The secret to growing a regenerative and ecologically-successful garden, is diversity in plantlife, inclusion of wildlife and plants that attract bees and other pollinators. That’s pretty much it in a nutshell. Plant as many different varieties of as many different ornamentals, vegetables, fruits and grains as you possibly can. Cover the soil with a cover crop so that the soil can recover and return to health. Insects, birds and critters, animals and reptiles all play a role in either boosting growth or controlling pests. Copy nature… it is that simple.
A site that has dead soil and nothing going on, can literally be turned in a regenerative food heaven in 3 years and by year 7, if you encourage all animals and insects to play with, you will have a space that can look after itself.
To do this, you need to start with the soil and I have discussed in https://gardeningeden.net/category/soilhealth/ how to easily create soil health.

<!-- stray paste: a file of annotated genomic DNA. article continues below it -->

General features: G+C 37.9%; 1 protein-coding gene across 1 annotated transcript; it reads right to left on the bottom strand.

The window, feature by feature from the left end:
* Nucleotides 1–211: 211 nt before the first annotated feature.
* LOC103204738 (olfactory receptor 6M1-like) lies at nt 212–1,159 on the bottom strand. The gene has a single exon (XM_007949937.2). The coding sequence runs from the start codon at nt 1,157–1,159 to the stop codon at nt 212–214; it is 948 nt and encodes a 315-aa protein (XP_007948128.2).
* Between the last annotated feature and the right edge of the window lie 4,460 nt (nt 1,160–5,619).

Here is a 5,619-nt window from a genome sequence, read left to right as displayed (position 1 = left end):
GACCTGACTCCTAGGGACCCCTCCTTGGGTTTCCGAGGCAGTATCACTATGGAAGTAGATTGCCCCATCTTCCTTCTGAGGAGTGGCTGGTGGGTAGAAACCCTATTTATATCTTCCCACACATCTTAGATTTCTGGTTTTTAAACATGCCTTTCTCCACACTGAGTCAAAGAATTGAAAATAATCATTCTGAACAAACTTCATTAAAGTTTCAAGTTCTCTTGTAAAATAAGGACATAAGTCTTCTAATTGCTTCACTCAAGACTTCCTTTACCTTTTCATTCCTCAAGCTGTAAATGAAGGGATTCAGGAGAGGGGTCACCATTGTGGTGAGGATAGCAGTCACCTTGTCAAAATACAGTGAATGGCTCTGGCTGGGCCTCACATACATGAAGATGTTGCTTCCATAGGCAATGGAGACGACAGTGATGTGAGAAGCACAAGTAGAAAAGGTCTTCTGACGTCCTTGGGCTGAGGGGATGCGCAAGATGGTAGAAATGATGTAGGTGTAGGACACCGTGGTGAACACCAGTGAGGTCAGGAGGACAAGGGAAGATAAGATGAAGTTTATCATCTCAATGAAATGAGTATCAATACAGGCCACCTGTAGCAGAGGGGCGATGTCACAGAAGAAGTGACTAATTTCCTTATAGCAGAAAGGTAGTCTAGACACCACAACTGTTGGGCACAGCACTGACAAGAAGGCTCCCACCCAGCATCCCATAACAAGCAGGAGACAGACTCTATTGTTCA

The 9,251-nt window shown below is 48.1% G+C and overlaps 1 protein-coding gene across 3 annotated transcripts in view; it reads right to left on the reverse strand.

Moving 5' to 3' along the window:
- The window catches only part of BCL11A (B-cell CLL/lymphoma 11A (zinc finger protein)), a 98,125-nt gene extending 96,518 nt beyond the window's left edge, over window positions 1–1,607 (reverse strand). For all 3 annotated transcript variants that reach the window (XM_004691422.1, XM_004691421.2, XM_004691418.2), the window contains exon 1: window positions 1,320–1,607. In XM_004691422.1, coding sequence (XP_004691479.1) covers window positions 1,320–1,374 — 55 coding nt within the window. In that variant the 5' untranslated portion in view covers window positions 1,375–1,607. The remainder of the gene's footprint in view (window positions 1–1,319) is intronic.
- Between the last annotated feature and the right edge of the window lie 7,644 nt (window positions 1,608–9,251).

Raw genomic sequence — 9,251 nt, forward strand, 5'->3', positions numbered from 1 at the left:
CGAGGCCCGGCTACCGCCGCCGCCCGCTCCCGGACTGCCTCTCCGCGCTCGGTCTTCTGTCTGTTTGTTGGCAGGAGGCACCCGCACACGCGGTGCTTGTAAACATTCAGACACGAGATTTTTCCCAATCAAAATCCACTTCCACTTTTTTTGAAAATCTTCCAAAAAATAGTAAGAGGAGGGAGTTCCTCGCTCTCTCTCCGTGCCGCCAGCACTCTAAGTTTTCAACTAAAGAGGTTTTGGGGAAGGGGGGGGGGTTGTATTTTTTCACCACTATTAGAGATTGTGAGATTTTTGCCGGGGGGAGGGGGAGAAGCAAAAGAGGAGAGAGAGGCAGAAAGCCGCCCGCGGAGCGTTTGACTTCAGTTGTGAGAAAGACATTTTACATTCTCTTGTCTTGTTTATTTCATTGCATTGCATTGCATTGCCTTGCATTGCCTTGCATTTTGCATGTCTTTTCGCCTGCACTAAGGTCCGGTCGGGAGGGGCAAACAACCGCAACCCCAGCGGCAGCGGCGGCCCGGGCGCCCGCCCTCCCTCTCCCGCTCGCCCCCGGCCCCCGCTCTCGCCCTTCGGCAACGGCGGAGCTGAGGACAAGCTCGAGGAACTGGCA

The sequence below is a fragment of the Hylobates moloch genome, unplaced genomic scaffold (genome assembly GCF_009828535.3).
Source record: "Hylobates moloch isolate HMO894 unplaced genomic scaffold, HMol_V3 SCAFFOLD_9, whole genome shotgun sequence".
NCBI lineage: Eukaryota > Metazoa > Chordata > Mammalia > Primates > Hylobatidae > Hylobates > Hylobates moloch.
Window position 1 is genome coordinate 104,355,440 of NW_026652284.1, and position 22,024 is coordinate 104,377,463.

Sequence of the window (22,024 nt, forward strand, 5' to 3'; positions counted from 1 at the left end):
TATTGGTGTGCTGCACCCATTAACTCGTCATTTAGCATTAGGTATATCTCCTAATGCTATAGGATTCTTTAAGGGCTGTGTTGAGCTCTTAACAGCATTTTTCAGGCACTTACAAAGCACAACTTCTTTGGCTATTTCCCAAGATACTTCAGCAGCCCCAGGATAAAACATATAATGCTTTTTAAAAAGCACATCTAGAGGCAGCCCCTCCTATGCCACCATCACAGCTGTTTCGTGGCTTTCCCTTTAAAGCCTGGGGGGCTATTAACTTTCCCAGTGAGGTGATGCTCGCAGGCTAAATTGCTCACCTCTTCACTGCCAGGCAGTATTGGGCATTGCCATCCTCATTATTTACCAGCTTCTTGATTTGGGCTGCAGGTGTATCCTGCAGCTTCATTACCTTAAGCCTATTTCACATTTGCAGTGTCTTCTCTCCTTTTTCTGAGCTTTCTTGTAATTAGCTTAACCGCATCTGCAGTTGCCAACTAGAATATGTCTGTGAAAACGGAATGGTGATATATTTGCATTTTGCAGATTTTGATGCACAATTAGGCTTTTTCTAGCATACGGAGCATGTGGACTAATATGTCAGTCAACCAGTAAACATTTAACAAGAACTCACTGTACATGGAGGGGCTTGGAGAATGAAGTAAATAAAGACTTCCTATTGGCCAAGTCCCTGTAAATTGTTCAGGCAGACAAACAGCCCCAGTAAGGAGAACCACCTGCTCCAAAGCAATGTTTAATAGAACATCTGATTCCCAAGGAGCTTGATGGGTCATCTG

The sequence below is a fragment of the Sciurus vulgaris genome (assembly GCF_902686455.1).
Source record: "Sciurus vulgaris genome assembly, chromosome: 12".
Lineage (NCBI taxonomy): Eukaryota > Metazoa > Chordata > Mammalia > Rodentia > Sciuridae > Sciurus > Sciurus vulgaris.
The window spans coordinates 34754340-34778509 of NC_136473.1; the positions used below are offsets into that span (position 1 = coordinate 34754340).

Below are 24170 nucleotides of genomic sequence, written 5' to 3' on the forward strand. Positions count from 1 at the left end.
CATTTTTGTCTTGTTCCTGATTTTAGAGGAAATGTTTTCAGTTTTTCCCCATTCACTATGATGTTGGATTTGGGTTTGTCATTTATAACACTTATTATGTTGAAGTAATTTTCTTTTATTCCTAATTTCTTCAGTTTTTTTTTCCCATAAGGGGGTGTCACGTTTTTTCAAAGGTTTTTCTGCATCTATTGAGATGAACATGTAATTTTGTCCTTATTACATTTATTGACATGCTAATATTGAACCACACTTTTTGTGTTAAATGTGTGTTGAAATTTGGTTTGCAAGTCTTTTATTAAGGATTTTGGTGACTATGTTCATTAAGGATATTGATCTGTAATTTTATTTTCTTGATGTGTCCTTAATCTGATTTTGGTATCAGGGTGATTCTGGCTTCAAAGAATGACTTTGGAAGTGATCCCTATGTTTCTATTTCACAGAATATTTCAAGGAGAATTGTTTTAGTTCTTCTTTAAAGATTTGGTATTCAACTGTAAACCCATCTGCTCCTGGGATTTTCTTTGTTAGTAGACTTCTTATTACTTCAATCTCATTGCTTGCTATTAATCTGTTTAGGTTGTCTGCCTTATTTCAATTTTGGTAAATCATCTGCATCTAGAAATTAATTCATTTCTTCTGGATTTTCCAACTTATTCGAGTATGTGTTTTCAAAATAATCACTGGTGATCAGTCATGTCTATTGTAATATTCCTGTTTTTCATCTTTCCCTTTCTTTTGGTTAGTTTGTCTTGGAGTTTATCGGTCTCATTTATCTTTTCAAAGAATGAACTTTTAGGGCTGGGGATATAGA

Create swales where you need them so that water can be directed where you need them.
Plant the biggest variety of plants available to you.
Encourage insect life and allow wildlife. Included below is a list of plants that will attract the most important pollinators.
Lastly, remember that all challenges are simply dealt with by shuffling details around. For example: if you have too many snails, consider getting ducks as they love hunting for snails all day long. Invite owls to keep rodent numbers in check as bigger birds also deter starlings and other fruit-loving birds that my become a problem. Dead soil and a lack of bees can simultaneously be fixed by planting a wildflower meadow as cover crop and also providing cover in the form of insect hotels for example. And always, ALWAYS stay organic.
Flowers and plants that attract bees and butterflies:
Queen Anne’s lace
Plants that attract butterfly larvae:
Plants that attract bees:
Trees, Shrubs and Fruit that attract butterflies and bees:
Have you got any tips for attracting bees, moths or butterflies? Please share in the comment box.